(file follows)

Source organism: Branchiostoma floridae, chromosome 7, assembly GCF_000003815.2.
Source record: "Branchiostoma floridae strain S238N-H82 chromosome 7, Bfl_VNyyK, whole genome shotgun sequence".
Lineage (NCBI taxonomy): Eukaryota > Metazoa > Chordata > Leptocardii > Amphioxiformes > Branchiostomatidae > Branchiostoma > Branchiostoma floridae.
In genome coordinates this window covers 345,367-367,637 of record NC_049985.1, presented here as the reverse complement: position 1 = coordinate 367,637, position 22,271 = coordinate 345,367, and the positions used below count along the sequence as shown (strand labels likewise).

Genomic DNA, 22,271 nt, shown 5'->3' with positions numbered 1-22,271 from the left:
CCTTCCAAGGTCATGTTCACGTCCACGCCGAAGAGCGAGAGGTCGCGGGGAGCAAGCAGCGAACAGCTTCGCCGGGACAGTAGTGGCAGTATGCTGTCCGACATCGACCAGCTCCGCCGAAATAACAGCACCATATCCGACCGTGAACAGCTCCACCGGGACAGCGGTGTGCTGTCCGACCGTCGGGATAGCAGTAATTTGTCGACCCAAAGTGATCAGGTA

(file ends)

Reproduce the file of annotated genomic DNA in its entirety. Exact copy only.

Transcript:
Source organism: Branchiostoma floridae, chromosome 7, assembly GCF_000003815.2.
Source record: "Branchiostoma floridae strain S238N-H82 chromosome 7, Bfl_VNyyK, whole genome shotgun sequence".
Lineage (NCBI taxonomy): Eukaryota > Metazoa > Chordata > Leptocardii > Amphioxiformes > Branchiostomatidae > Branchiostoma > Branchiostoma floridae.
In genome coordinates this window covers 345,367-367,637 of record NC_049985.1, presented here as the reverse complement: position 1 = coordinate 367,637, position 22,271 = coordinate 345,367, and the positions used below count along the sequence as shown (strand labels likewise).

Genomic DNA, 22,271 nt, shown 5'->3' with positions numbered 1-22,271 from the left:
CCTTCCAAGGTCATGTTCACGTCCACGCCGAAGAGCGAGAGGTCGCGGGGAGCAAGCAGCGAACAGCTTCGCCGGGACAGTAGTGGCAGTATGCTGTCCGACATCGACCAGCTCCGCCGAAATAACAGCACCATATCCGACCGTGAACAGCTCCACCGGGACAGCGGTGTGCTGTCCGACCGTCGGGATAGCAGTAATTTGTCGACCCAAAGTGATCAGGTA